nazi art theft

Art Theft: The Last Unsolved Nazi Crime

Earlier this month, a spectacular cache of more than 1,400 artworks surfaced in Germany—works that had been unknown to the public or presumed to be lost. And as details have emerged, one elderly American has been on the phone to his lawyer every day.

For the past five years, 88-year-old David Toren and his 92-year-old brother—both Holocaust survivors—have been trying to track down a beautiful painting that their great-uncle, the collector David Friedmann, lost due to Nazi persecution: “Two riders on the beach,” by the German Impressionist Max Liebermann. Their lawyer spotted the long-lost painting on TV when it was presented to the public as one of the pieces discovered in an apartment in Munich. But whether the brothers will ever get it back is far from clear.

Between 1933 and 1945, the tightening grip of the Third Reich facilitated one of history’s biggest art thefts. Initially, Jewish dealers were effectively forced to sell their precious collections at bargain prices before fleeing abroad. Later, Jewish-owned collections—such as those of David Friedmann, who died of natural causes in 1942—were systematically confiscated. Other pieces were looted after their owners were deported to concentration camps. Paintings that were deemed modern or subversive were snatched from museums and exhibited as “degenerate” art.

Read more. [Image: Reuters/Michael Dalder]
Fate of 'degenerate art' revealed

London’s Victoria and Albert Museum is publishing online two volumes which record what the Nazi regime did with confiscated ‘degenerate art’.

Hitler believed post-impressionist modern art, including Expressionists such as Kandinsky and Otto Dix, to be “evidence of a deranged mind”.

He ordered more than 16,000 artworks, including works by Van Gogh and Man Ray, to be removed from German museums.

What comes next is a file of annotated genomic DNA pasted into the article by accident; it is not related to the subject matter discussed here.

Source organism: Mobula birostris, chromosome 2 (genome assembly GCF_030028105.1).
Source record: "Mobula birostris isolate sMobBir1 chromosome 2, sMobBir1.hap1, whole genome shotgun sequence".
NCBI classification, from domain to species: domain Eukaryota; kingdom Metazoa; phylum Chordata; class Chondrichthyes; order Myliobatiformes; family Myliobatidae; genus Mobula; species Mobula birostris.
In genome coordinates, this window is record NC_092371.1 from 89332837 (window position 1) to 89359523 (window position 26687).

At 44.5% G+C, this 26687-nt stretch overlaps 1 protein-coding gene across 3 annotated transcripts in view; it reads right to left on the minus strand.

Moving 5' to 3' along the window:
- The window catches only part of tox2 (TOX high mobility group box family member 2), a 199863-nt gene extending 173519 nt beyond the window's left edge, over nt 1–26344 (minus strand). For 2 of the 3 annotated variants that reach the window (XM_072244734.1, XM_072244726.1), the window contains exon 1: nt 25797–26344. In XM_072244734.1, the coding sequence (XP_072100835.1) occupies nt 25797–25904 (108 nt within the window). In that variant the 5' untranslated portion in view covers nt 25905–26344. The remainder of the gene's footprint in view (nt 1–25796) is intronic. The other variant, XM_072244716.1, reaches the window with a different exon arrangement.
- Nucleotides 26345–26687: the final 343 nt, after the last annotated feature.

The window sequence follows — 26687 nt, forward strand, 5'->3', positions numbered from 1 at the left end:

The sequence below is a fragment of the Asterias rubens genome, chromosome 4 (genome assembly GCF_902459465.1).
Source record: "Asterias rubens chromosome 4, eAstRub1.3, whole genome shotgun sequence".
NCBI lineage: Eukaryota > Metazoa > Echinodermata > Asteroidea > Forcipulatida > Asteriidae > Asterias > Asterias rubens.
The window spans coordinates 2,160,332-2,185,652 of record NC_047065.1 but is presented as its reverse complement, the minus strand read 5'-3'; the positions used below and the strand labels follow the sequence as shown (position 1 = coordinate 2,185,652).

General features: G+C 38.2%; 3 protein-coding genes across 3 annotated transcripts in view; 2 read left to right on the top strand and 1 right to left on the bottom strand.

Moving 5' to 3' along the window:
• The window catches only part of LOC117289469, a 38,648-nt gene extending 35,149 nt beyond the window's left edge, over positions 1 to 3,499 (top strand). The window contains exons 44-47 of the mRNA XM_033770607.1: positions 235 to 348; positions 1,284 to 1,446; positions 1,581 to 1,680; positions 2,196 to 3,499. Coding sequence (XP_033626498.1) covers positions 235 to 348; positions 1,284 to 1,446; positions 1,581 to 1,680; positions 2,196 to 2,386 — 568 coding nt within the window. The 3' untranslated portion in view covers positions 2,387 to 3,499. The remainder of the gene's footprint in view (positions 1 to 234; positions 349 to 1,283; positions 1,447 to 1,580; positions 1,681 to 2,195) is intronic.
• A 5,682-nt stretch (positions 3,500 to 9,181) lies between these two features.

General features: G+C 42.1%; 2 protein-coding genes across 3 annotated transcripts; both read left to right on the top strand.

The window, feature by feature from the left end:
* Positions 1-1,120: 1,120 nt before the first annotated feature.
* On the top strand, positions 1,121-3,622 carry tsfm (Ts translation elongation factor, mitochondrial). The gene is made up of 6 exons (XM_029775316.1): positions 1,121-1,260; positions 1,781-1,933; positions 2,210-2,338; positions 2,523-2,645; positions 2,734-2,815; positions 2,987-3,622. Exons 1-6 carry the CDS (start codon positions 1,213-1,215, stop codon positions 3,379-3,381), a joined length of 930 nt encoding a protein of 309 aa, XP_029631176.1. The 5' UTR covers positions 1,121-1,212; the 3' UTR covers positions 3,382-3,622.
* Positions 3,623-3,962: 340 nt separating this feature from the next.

The ledgers reveal the fate of those artworks, many of which were destroyed.

The Entartete Kunst inventory, compiled in 1941-42, was donated to the V&A by the widow of Heinrich Robert (Harry) Fischer in 1996. The term Entartete Kunst translates as “degenerate art”.

Since then it has been used by art researchers across the world as they attempt to identify the provenance of particular paintings that went missing during the Nazi era.

V&A curator Douglas Dodds, who is responsible for making the ledgers available to the the public, told the BBC that the volumes were “systematically organised”.

“This was a major campaign managed from the top,” he told the BBC’s arts editor Will Gompertz.

“For me there are so many echoes of what happened later to people, as well as artworks.”

For each institution, confiscated works are listed alphabetically by artist and include information on what happened to each piece - using symbols such as “T” (for exchanged) and “V” (for sold). Those marked “X” were destroyed.

Often the name of the work’s buyer and a price are given, with names including Hermann Goering and Hildebrand Gurlitt frequently recurring.

Hitler, a failed artist, maintained that “anyone who sees and paints the sky green and fields blue ought to be sterilised”, there was still some “uncertainty ” among other Nazi leaders about what constituted “good art”, prompting Goring to buy up some of the artworks for his own private collection.

Hildebrand Gurlitt is the father of Cornelius Gurlitt, in whose Munich apartment more than 1,400 artworks were found last year, many of which were alleged to have been looted by the Nazis.

It was in response the discovery of Gurlitt’s trove of paintings - including works, long thought to have been lost or destroyed, by Marc Chagall, Pablo Picasso, Henri Matisse - that the V&A decided to make the records public.

Many of the paintings withdrawn from Germany’s museums had been loaned by private individuals and were never returned.

Much of the documentation held by the institutions from which the art was confiscated has never been made available to those seeking the restitution of lost art, so the V&A volumes will offer new hope.